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  • 860–880 Lake Shore Drive Apartments

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    860–880 Lake Shore Drive is a twin pair of glass-and-steel apartment towers on N. Lake Shore Drive along Lake Michigan in the Streeterville neighborhood of Chicago, Illinois. Construction began in 1949 and the project was completed in 1951. The towers were added to the National Register of Historic Places on August 28, 1980, and were designated as Chicago Landmarks on June 10, 1996. The 26 floor, 254 ft (82 m) tall towers were designed by the architect Ludwig Mies van der Rohe, and dubbed the "Glass House" apartments. Construction was by the Chicago real estate developer Herbert Greenwald, and the Sumner S. Sollitt Company. The design principles, first expressed in the 1921 Friedrichstrasse Skyscraper competition in Berlin and built thirty years later in 860–880 Lake Shore Drive, were copied extensively and are now considered characteristic of the modern International Style as well as essential for the development of modern High-tech architecture. The towers were not entirely admired at the time they were built, yet they went on to be the prototype for steel and glass skyscrapers worldwide.

  • Cagney & Lacey

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    Cagney & Lacey is an American television series that aired on the CBS television network for seven seasons from March 25, 1982, to May 16, 1988. A police procedural, the show starred Sharon Gless and Tyne Daly as New York City police detectives who led very different lives: Christine Cagney (Gless) was a career-minded single woman, while Mary Beth Lacey (Daly) was a married working mother. The series was set in a fictionalized version of Manhattan's 14th Precinct (known as "Midtown South"). For six consecutive years, one of the two lead actresses won the Emmy for Best Lead Actress in a Drama (four wins for Daly, two for Gless), a winning streak matched only once since in any major category by a show.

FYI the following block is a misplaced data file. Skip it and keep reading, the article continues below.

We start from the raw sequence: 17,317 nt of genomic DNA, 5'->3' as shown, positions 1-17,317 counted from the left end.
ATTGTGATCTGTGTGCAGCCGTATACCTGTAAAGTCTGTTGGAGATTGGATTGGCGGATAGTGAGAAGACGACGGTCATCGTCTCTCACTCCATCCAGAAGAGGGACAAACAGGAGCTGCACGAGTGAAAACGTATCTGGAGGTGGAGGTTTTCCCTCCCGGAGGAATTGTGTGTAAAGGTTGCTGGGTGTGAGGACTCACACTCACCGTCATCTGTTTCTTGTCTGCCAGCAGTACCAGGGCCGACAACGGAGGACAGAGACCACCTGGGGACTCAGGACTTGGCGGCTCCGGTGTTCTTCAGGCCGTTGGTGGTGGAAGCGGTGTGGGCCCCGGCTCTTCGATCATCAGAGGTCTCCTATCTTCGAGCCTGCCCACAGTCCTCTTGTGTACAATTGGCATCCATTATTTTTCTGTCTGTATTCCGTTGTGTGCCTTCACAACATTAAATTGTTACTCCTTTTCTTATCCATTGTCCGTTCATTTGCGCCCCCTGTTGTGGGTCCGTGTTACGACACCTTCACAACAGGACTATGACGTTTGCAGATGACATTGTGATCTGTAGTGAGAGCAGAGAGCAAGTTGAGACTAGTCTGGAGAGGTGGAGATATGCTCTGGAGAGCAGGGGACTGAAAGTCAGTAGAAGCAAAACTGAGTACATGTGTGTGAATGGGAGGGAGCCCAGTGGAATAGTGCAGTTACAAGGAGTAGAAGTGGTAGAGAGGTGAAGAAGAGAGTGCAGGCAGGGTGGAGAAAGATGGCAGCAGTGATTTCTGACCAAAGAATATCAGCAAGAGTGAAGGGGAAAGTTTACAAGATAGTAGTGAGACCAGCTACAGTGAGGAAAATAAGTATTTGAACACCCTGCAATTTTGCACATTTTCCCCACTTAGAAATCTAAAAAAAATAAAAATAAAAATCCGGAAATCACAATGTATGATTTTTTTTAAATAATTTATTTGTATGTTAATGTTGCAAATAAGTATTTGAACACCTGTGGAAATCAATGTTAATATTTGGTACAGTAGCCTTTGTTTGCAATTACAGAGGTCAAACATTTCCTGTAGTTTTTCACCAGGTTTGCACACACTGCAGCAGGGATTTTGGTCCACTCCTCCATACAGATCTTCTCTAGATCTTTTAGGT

• History of glass

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    Roman cage cup from the 4th century AD The history of glass-making dates back to at least 3600 years ago in Mesopotamia. However, they may have been producing second-rate copies of glass objects from Egypt, where this complex craft originated. Other archaeological evidence suggests that the first true glass was made in coastal north Syria, Mesopotamia or Egypt. The earliest known glass objects, of the mid second millennium BC, were beads, perhaps initially created as the accidental by-products of metal-working (slags) or during the production of faience, a pre-glass vitreous material made by a process similar to glazing. Glass products remained a luxury until the disasters that overtook the late Bronze Age civilizations seemingly brought glass-making to a halt. Development of glass technology in India may have begun in 1730 BC. In ancient China, though, glass-making seems to have had a late start compared to ceramics and metal work. From across the former Roman Empire archaeologists have recovered glass objects that were used in domestic, industrial and funerary contexts.

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